Thursday, November 26, 2009

John 8:3-11 – The Woman in Adultery

John 8:3-11 – The Woman in Adultery
The scribes and the Pharisees brought a woman who had been caught in adultery, and placing her in the midst they said to him, "Teacher, this woman has been caught in the act of adultery. Now in the law Moses commanded us to stone such. What do you say about her?" This they said to test him, that they might have some charge to bring against him. Jesus bent down and wrote with his finger on the ground. And as they continued to ask him, he stood up and said to them, "Let him who is without sin among you be the first to throw a stone at her." And once more he bent down and wrote with his finger on the ground. But when they heard it, they went away, one by one, beginning with the eldest, and Jesus was left alone with the woman standing before him. Jesus looked up and said to her, "Woman, where are they? Has no one condemned you?" She said, "No one, Lord." And Jesus said, "Neither do I condemn you; go, and do not sin again."

Comment
To See As Jesus Sees
How we see is critical. In a way it also determines what we see.
For somebody who is trying to be a Christian the endeavour is to see the world as Jesus did.
Seeing people and situations in his light will determine how we respond in the ordinary acts of our lives.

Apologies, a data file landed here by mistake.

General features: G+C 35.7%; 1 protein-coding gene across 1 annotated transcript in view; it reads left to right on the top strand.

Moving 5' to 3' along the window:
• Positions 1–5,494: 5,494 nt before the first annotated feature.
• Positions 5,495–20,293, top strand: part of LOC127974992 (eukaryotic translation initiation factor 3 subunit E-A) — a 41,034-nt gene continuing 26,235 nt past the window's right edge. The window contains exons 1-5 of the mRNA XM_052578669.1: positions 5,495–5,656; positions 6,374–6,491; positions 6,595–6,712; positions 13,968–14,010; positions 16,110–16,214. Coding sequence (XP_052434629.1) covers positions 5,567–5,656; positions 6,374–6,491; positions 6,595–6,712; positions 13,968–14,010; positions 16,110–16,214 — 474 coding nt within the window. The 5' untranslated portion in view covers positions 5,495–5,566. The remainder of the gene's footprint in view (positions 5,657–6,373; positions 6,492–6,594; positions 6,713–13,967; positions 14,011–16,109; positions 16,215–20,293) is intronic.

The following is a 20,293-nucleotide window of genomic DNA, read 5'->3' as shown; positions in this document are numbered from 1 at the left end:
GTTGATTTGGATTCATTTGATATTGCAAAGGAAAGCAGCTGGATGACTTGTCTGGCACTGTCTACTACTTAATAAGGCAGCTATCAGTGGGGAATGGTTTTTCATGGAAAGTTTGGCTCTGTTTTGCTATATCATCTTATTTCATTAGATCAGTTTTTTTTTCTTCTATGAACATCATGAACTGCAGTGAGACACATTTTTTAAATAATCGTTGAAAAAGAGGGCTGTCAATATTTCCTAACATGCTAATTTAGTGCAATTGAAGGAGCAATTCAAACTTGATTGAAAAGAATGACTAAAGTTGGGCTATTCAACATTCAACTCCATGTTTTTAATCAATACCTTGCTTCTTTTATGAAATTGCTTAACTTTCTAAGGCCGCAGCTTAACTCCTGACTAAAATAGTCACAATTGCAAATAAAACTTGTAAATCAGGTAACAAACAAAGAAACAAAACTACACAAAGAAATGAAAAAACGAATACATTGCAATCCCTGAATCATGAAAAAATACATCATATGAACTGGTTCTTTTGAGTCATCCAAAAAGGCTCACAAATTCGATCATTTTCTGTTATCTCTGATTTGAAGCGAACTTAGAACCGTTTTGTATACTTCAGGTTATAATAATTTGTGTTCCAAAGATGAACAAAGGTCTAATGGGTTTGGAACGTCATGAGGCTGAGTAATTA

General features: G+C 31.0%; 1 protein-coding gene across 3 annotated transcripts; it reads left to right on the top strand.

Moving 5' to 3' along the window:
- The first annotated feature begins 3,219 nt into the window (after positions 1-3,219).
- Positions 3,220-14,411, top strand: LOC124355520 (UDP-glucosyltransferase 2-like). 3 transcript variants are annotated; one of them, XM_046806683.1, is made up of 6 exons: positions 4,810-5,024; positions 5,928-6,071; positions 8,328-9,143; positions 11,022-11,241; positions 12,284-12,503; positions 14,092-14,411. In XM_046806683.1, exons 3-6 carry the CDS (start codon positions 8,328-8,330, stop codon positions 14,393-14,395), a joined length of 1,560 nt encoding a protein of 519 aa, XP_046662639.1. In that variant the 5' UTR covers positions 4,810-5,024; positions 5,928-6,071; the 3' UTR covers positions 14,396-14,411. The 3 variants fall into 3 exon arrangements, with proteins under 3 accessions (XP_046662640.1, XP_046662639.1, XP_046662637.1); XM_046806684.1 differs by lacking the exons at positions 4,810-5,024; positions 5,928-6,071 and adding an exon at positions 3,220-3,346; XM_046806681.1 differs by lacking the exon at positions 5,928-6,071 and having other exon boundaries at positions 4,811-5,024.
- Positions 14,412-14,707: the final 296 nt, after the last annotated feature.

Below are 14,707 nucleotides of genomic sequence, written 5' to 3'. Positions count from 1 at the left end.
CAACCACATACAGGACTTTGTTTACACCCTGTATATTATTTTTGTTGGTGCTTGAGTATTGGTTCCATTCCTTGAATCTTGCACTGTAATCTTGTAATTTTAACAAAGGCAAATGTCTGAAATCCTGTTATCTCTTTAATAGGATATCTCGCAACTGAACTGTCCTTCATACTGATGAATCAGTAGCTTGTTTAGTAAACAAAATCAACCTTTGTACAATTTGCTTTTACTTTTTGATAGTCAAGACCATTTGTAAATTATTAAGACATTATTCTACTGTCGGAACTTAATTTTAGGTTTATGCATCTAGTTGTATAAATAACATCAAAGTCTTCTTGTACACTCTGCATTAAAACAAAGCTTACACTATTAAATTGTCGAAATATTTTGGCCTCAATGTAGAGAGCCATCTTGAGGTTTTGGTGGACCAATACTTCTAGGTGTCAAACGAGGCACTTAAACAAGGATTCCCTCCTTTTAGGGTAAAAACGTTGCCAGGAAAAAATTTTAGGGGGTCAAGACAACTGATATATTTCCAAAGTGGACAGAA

This is not to suggest that the Christian sees another world or shuts out reality.
There are different ways of viewing reality and the deepest truth about life is seen through the eyes of Jesus, the God of ‘love.’

An incident in the New Testament illustrates how Jesus sees people in a deeper and different way.
The scribes and Pharisees bring a woman, caught in the act of adultery, before Jesus and ask him to comment.
They are not interested in the woman herself – they are treating her as a pawn for their own purposes.
Nor are they really interested in learning from Jesus what he might have to say.
Jesus’ attitude is not one of indignation at the woman nor anger at the crowd – he simply asks who amongst us are so perfect that they can stand in judgement on others.
When the crowd has retreated in shame he turns to the woman. He quietly asks her not to sin again and then gently sends the woman on her way.

He Sees What Can Be
How does Christ see the incident? He sees a crowd who are misguided by a religion that has lost its heart and a woman who is terrified and desperate.
In both he sees possibility; by treating the mob and the woman with dignity he allows them to realize for themselves what is right.
I imagine that if we were to behold Christ we would be held in the gaze of one who encourages us to be the best we can, one who believes in us and is on our side.

Seeing With The Heart
The look of Christ would be that of a parent who, despite personal hurt and disappointment, looks at her child with faith, hope and love.
This look is not blind to our faults or shortcomings.
It seems beyond them to what we can be.
The look says that, despite all, you and the world around you are good.
Put another way, the loving heart becomes the organ of vision and truth.
As the fox confides in the story of the Little Prince: ‘It is only with the heart that one can see rightly; what is essential is invisible to the eye.’


Source: Don Bosco’s Madonna magazine

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